Epitopes described in "Delayed induction, not impaired recruitment, of specific CD8⁺ T cells causes the late onset of acute hepatitis C."

Article Authors:Eui-Cheol Shin; Su-Hyung Park; Mary Demino; Michelina Nascimbeni; Kathleen Mihalik; Marian Major; Naga S Veerapu; Theo Heller; Stephen M Feinstone; Charles M Rice; Barbara Rehermann
Article Title:Delayed induction, not impaired recruitment, of specific CD8⁺ T cells causes the late onset of acute hepatitis C.
Reference Detail
Reference ID:1022355
Abstract:BACKGROUND & AIMS: Hepatitis C virus (HCV) infection is characterized by lack of immune-mediated liver injury despite a high level of HCV replication during the incubation phase, which lasts about 8 weeks. We investigated whether this results from delayed recruitment of HCV-specific T cells and whether it facilitates HCV persistence. METHODS: Six chimpanzees were infected with HCV; blood and liver samples were collected for 28 weeks and analyzed for immune cells and chemokines. RESULTS: Two chimpanzees developed self-limited infections, whereas the remaining 4 developed chronic infections. Levels of the chemokines CXCL10, CXCL11, CCL4, and CCL5 increased in blood and liver samples from all chimpanzees within 1 month of HCV infection. Chemokine induction correlated with intrahepatic type I interferon (IFN) responses in vivo and was blocked by neutralizing antibodies against IFN- in vitro. Despite the early-stage induction of chemokines, the intrahepatic lymphocytic infiltrate started to increase no earlier than 8 weeks after HCV infection, when HCV-specific, tetramer-positive CD8(+) T cells appeared in the circulation. The HCV-specific CD8(+) T cells expressed chemokine receptors when they were initially detected in blood samples, so they could be recruited to the liver as soon as they entered the circulation. CONCLUSIONS: Chemokines are induced during early stages of HCV infection, which requires a type I IFN-mediated response. The delayed onset of acute hepatitis does not result from delayed recruitment of HCV-specific T cells, but could instead be related to a primary delay in the induction of HCV-specific T cells. Divergent outcomes occur without evident differences in chemokine induction and T-cell recruitment.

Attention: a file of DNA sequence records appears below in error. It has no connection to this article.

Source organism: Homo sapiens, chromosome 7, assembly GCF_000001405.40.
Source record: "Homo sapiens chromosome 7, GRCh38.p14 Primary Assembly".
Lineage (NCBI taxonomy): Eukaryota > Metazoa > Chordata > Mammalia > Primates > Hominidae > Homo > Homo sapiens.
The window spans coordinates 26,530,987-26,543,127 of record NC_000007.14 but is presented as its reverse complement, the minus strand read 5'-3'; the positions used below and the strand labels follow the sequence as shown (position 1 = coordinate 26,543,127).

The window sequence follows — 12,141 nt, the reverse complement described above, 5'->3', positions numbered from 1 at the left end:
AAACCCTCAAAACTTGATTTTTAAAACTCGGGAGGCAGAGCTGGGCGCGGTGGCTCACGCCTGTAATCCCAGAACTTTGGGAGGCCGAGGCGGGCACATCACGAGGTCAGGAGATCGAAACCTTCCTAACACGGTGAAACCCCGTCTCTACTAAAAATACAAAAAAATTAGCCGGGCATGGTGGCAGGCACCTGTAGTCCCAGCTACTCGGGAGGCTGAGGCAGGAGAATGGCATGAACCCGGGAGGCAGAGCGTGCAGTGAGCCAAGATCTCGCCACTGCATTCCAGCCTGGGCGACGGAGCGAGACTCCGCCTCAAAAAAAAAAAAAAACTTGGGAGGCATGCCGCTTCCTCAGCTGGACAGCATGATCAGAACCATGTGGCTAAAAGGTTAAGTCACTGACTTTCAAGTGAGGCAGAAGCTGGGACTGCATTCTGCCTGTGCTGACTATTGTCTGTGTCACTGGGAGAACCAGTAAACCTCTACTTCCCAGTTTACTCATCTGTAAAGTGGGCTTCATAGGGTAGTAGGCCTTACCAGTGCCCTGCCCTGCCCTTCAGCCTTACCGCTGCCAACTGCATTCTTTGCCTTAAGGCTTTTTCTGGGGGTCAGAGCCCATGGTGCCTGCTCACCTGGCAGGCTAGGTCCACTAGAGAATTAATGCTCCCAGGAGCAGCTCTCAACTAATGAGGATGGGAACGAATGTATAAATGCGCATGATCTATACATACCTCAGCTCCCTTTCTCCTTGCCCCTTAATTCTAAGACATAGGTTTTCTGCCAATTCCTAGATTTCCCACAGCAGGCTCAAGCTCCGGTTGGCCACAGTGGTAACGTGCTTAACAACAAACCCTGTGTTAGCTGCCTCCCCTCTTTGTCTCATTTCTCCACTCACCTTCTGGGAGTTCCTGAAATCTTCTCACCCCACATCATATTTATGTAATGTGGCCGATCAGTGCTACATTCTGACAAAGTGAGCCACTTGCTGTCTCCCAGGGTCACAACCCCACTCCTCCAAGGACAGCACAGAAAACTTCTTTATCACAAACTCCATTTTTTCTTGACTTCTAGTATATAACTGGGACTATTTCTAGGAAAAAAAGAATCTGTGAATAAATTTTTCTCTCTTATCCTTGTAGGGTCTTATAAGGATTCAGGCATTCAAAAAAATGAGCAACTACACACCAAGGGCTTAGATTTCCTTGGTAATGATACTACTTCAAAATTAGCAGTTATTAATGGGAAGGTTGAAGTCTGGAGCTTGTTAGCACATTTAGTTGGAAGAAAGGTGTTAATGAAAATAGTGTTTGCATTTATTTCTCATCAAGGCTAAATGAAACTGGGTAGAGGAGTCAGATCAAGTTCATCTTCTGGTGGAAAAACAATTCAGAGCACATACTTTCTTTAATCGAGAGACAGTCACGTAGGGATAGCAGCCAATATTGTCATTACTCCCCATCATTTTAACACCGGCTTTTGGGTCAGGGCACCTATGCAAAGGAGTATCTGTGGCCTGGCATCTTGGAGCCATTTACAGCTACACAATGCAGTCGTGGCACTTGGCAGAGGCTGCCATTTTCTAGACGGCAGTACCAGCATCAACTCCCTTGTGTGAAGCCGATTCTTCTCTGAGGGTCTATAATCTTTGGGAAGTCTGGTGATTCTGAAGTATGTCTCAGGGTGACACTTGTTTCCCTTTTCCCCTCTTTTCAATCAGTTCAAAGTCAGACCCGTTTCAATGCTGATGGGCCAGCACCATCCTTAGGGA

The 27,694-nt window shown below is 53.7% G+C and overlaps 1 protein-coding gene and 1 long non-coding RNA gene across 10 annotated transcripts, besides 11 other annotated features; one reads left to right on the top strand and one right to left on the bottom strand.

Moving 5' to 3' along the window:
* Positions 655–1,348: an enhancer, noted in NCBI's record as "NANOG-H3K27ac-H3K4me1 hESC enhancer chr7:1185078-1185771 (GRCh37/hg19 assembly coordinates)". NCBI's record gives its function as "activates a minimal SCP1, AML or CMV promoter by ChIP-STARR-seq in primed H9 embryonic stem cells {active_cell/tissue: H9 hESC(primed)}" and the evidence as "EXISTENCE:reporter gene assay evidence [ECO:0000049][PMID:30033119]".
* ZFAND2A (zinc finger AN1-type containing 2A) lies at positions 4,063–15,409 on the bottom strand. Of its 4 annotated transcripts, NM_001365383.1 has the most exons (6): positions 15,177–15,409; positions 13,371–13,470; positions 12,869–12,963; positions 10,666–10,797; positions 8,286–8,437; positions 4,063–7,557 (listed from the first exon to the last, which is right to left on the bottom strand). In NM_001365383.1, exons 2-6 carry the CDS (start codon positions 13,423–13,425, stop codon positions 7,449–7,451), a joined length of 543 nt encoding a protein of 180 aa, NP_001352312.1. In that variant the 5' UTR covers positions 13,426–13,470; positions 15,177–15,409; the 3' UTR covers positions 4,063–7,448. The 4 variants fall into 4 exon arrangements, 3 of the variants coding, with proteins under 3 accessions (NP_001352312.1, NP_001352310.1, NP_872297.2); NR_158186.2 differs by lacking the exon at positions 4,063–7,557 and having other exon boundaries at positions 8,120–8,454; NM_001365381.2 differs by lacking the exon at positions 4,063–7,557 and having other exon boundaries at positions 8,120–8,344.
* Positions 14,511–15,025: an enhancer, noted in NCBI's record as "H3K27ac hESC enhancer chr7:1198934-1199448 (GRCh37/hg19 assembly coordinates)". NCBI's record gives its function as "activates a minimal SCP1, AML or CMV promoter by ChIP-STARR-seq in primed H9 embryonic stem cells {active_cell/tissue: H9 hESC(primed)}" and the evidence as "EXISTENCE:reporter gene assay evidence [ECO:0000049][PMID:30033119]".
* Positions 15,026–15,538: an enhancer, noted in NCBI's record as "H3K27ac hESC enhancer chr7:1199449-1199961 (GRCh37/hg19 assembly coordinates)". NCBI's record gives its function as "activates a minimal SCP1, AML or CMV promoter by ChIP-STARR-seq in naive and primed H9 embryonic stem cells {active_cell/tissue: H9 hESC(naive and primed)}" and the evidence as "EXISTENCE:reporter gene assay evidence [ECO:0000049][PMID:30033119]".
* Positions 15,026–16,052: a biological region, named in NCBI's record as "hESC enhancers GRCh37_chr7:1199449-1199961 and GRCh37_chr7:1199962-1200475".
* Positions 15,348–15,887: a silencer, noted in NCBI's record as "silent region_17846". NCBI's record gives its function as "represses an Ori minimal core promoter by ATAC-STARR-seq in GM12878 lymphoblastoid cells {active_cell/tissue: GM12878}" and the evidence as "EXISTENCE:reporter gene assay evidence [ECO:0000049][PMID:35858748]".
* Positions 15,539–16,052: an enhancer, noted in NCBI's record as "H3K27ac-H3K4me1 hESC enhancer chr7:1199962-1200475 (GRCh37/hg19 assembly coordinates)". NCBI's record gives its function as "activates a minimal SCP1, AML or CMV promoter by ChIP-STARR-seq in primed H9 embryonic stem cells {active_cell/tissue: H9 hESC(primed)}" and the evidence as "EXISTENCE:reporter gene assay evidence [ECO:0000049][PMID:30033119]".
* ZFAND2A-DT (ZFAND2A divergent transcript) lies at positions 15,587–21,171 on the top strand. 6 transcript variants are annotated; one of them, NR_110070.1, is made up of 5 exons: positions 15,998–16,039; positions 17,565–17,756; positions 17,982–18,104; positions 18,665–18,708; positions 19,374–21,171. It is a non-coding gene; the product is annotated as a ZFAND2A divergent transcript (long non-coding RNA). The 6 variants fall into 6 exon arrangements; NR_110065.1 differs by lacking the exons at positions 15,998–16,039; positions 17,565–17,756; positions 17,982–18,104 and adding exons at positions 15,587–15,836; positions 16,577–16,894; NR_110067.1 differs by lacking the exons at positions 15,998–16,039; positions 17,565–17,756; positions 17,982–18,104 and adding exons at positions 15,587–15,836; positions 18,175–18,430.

Affiliations:Immunology Section, National Institute of Diabetes and Digestive and Kidney Diseases, National Institutes of Health, Department of Health and Human Services, Bethesda, Maryland 20892, USA.
Reference Type:Literature
PubMed ID:21699897
Journal Volume:141
Article Pages:686-95, 695.e1
Journal ISSN:0016-5085
Article Chemical List:Antibodies;Antigens, CD4;Antigens, CD8;Chemokines;RNA, Messenger;RNA, Viral;Vascular Cell Adhesion Molecule-1;Intercellular Adhesion Molecule-1;Interferon-beta;Interferon-gamma;Alanine Transaminase
Article MeSH List:Alanine Transaminase(blood); Animals; Antibodies(immunology); Antigens, CD4(metabolism); Antigens, CD8(metabolism); CD8-Positive T-Lymphocytes(immunology; metabolism; virology); Carcinoma, Hepatocellular(immunology; metabolism); Chemokines(blood; immunology); Hepatitis C(blood; immunology); Intercellular Adhesion Molecule-1(metabolism); Interferon-beta(immunology; metabolism); Interferon-gamma(metabolism); Liver(immunology; metabolism); Liver Neoplasms(immunology; metabolism); Models, Animal; Pan troglodytes; RNA, Messenger(metabolism); RNA, Viral(blood; immunology); Time Factors; Tumor Cells, Cultured; Vascular Cell Adhesion Molecule-1(metabolism); Viral Load
Curation Last Updated:2015-06-07 20:05:45